Pardon me for the alliteration and the weak attempt at punning in the title of this post. I could not resist the temptation. But anyhow, the Finnish educational system’s successes underlines my convictions about what features define a good system. Here’s a report in today’s Wall Street Journal, “What Makes Finnish Kids So Smart?“. (Hat tip: Abhishek Sarda. Sorry that article will go behind the subscription firewall in a few days.)
The Airbus 380 cockpit. Click on the image above to see the amazing 360 degree view (which will open in a new window or tab.) Note the controls at the bottom of the screen which allow you to zoom and tilt the view. (Thanks Yuvaraj for the link.)
The last time I sat in the jump seat of an Airbus was a flight from New Delhi to Paris on Aug 31st 2001. I had been traveling a lot on business and gotten to know the flight crew. I spent a couple of hours chatting with the captain that night as we winged our way across the world under a starry sky. A few days later, on Sept 11th, the opportunity for most people to ever hang out in the cockpit of a commercial jetliner vanished for good.
There appears to be a thriving cottage industry which is primarily engaged in churning out shallow pieces of journalistic garbage. The pieces detail a particular person’s or family’s struggles and then juxtapose it in some dramatic way with perceived overall prosperity. The implicit argument is that there is an immense injustice being perpetrated against the poor, that it is all the fault of those who are not poor, and that the poor have absolutely no responsibility for the miserable state of affairs. These articles reveal a lot without intending to. They plainly state that the author did not quite learn the lesson that stared them in the face when they were investigating the story.
Religious insanity should be ridiculed as strenuously and as frequently as one can. Here I am talking about the recent demand by the Pastafarians that since their religion forbids the eating of pasta without meatballs, all vegetarian pasta dishes be banned. It offends the Pastafarians that people can even contemplate the eating of pasta without the required half a dozen meatballs.
A NY Times report by Neela Banerjee refers to a new survey of religious affiliation by the Pew Forum on Religion and Public Life.
The report shows, for example, that every religion is losing and gaining members, but that the Roman Catholic Church “has experienced the greatest net losses as a result of affiliation changes.” The survey also indicates that the group that had the greatest net gain was the unaffiliated. More than 16 percent of American adults say they are not part of any organized faith, which makes the unaffiliated the country’s fourth largest “religious group.”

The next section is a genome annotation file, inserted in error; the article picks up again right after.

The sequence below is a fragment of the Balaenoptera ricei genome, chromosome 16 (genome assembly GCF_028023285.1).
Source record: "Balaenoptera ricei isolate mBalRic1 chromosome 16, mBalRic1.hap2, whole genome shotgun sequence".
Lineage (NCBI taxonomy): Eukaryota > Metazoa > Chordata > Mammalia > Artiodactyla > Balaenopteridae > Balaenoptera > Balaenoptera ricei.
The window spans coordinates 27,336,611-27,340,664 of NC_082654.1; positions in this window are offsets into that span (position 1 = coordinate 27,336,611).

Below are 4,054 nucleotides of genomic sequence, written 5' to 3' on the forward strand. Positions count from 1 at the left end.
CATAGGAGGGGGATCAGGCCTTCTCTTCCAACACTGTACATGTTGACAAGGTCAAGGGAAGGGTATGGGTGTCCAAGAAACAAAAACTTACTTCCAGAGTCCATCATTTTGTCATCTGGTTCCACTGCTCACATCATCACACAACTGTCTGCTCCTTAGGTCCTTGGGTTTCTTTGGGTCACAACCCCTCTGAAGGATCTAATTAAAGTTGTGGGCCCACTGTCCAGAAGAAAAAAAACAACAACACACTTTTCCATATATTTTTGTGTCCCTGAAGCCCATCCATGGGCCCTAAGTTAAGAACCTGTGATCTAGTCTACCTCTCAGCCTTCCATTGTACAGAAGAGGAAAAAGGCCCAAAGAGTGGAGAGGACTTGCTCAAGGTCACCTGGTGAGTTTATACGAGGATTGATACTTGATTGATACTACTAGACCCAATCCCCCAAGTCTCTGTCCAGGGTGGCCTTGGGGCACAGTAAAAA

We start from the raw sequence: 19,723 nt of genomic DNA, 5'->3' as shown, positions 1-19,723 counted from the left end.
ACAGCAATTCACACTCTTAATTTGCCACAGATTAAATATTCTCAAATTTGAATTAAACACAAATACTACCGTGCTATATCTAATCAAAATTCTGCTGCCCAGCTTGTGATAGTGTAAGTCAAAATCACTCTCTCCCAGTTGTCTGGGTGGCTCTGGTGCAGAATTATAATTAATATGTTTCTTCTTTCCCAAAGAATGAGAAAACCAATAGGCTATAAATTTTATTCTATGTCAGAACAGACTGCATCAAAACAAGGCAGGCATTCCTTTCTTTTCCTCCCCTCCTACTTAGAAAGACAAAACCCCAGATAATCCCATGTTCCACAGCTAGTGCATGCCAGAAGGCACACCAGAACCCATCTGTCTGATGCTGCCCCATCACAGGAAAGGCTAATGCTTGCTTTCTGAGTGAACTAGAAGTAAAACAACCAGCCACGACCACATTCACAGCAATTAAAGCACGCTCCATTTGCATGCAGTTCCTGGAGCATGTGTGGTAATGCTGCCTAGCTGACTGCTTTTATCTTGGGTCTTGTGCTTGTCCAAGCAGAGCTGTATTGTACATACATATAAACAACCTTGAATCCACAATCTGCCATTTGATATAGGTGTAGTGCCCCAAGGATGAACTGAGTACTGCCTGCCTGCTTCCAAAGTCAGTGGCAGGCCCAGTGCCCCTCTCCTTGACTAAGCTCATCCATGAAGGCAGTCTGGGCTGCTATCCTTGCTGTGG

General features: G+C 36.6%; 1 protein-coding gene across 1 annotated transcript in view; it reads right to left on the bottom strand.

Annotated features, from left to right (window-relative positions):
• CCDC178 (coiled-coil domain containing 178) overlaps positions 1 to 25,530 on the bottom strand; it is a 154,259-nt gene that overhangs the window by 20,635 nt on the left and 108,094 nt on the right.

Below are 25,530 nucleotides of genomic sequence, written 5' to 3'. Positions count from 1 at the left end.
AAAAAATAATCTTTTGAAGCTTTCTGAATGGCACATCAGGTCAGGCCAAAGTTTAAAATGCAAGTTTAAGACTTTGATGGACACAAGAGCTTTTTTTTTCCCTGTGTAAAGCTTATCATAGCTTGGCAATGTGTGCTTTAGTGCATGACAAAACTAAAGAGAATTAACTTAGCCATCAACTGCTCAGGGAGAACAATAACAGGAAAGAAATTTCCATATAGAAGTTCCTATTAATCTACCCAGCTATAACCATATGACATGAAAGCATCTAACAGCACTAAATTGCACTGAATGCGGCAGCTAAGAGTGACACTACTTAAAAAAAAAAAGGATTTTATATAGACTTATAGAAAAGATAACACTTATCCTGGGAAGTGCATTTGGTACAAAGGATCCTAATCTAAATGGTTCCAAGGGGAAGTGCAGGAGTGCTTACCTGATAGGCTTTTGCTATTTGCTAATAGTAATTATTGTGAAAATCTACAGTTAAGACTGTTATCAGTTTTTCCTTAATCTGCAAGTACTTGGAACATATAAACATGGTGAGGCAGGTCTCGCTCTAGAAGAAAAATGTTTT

The money quote for me is:
Muslims rival Mormons for having the largest families. And Hindus are the best-educated and among the richest religious groups, the survey found. [emphasis added.]
Now that is what I call globalization: India importing the Indian rate of growth from the US. Notice that the socialistic Nehru rate of growth of 2 percent per year was prevalent for nearly forty years after India’s independence. Only in the mid 1990’s did the pace pick up — around the same time that Indians started making it big in the US.
Breathes there the man, with soul so dead,
Who never to himself hath said,
“This is my own, my native land!”
Whose heart hath ne’er within him burned,
As home his footsteps he hath turned,
From wandering on a foreign strand!
If such there breathe, go, mark him well;
For him no Minstrel raptures swell;
High though his titles, proud his name,
Boundless his wealth as wish can claim;
Despite those titles, power, and pelf,
The wretch, concentred all in self,
Living, shall forfeit fair renown,
And, doubly dying, shall go down
To the vile dust, from whence he sprung,
Unwept, unhonoured, and unsung.
From The Lay of the Last Minstrel by Sir Walter Scott.
This is meta-writing: writing about writing.
You write extremely well. You have very good ideas, but your posts are a joy to read even when I do not agree completely with the ideas.
They say good writing comes as a result of clarity of thought. Is it just that, or can one do something more to improve one’s written ability? Is there any advice you would like to give to someone who wishes to write well?
Thanks for the generous comment.
I am not qualified to give advice on how to write well. Attempting to do so would be presumptuous, as it would imply that I myself know how to write well. By definition, only a few of us can do something well. Much of the time it is a combination of innate talent and years of practice. Little can be done about talent except to accept what one is endowed with gracefully. What one can do is practice enough to become better at something – and perhaps do it well. So what follows is briefly what I believe it takes to become a better writer.